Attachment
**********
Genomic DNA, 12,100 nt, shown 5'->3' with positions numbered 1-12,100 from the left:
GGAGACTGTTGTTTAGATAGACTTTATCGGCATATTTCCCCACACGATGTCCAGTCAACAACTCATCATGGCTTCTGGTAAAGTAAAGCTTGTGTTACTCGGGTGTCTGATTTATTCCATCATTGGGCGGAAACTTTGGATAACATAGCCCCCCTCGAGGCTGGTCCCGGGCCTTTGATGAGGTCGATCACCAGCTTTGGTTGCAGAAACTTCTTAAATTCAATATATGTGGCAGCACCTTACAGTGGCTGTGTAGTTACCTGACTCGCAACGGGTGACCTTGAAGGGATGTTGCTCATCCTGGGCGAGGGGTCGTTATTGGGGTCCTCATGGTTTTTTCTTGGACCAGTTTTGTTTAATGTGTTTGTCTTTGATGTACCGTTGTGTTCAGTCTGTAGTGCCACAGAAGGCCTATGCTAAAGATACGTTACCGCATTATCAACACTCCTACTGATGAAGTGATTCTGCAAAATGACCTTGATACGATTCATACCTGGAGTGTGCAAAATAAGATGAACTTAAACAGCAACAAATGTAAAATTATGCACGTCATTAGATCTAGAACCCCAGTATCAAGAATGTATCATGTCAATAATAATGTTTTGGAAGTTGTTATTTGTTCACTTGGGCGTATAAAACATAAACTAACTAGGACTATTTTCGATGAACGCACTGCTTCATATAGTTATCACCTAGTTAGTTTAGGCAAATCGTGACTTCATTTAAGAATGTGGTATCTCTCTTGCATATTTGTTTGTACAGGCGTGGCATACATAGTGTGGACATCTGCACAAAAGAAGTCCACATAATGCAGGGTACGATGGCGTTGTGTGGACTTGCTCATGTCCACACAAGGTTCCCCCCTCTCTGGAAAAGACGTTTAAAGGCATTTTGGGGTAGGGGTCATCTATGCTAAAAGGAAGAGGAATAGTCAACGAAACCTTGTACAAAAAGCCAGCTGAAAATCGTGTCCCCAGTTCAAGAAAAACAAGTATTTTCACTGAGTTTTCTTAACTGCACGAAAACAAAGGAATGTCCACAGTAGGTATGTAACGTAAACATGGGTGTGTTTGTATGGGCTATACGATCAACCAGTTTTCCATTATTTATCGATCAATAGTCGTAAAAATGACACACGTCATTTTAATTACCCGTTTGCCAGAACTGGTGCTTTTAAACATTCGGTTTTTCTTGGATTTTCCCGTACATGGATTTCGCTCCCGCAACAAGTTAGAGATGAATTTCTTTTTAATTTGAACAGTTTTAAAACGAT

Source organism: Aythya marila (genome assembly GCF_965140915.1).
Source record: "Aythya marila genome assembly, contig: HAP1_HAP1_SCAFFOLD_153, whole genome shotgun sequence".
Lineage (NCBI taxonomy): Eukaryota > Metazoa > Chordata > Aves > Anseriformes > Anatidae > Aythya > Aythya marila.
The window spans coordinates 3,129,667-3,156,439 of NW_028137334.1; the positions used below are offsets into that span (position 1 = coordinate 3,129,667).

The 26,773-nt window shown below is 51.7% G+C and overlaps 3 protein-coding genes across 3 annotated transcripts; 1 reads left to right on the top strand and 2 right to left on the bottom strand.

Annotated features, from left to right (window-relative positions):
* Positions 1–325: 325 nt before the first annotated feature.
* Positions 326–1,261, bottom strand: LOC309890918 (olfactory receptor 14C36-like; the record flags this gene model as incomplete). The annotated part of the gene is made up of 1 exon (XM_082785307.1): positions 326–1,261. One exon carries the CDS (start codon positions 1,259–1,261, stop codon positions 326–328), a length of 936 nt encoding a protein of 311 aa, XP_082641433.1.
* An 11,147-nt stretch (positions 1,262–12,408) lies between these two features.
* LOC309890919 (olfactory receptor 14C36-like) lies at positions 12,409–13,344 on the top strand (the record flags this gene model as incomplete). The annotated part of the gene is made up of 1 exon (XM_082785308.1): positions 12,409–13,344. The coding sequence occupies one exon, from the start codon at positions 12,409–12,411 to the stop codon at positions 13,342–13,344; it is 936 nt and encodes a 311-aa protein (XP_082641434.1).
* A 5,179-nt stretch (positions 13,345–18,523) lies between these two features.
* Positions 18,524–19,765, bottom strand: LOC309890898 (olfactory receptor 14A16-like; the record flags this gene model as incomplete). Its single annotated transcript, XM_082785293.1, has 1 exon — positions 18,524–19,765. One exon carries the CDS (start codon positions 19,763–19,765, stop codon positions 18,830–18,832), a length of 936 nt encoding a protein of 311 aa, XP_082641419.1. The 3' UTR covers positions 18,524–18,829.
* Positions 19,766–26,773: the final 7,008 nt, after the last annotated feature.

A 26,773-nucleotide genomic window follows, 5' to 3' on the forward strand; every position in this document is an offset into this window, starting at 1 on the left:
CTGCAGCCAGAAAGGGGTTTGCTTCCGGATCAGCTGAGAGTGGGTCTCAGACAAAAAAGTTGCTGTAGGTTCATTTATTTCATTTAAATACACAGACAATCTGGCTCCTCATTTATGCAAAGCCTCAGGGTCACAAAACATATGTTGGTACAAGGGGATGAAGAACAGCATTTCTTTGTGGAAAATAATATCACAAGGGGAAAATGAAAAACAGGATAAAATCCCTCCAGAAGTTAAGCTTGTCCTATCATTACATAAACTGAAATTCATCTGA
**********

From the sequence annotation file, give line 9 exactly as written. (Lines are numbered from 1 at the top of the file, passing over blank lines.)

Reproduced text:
* Positions 1–325: 325 nt before the first annotated feature.